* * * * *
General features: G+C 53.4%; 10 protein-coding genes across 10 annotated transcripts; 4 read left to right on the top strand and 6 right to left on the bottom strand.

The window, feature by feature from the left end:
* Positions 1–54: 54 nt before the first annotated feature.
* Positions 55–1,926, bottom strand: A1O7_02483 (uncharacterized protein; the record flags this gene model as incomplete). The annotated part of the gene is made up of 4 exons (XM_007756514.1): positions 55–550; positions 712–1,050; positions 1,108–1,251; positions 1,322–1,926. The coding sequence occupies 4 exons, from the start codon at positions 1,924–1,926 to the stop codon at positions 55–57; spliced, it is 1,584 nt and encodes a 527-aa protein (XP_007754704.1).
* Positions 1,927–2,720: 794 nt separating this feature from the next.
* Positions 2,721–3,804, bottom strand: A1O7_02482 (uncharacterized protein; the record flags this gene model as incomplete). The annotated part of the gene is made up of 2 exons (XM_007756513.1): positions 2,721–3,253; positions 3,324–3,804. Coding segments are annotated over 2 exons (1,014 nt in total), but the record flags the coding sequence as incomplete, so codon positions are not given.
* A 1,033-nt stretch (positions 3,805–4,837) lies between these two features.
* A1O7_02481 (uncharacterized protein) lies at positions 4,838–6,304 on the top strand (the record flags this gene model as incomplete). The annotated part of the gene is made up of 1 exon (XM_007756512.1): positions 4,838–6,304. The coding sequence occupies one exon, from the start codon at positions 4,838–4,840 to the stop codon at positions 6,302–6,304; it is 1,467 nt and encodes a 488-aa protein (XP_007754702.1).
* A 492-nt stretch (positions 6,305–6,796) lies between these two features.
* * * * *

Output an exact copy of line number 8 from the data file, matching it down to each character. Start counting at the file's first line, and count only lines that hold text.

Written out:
* A1O7_02481 (uncharacterized protein) lies at positions 4,838–6,304 on the top strand (the record flags this gene model as incomplete). The annotated part of the gene is made up of 1 exon (XM_007756512.1): positions 4,838–6,304. The coding sequence occupies one exon, from the start codon at positions 4,838–4,840 to the stop codon at positions 6,302–6,304; it is 1,467 nt and encodes a 488-aa protein (XP_007754702.1).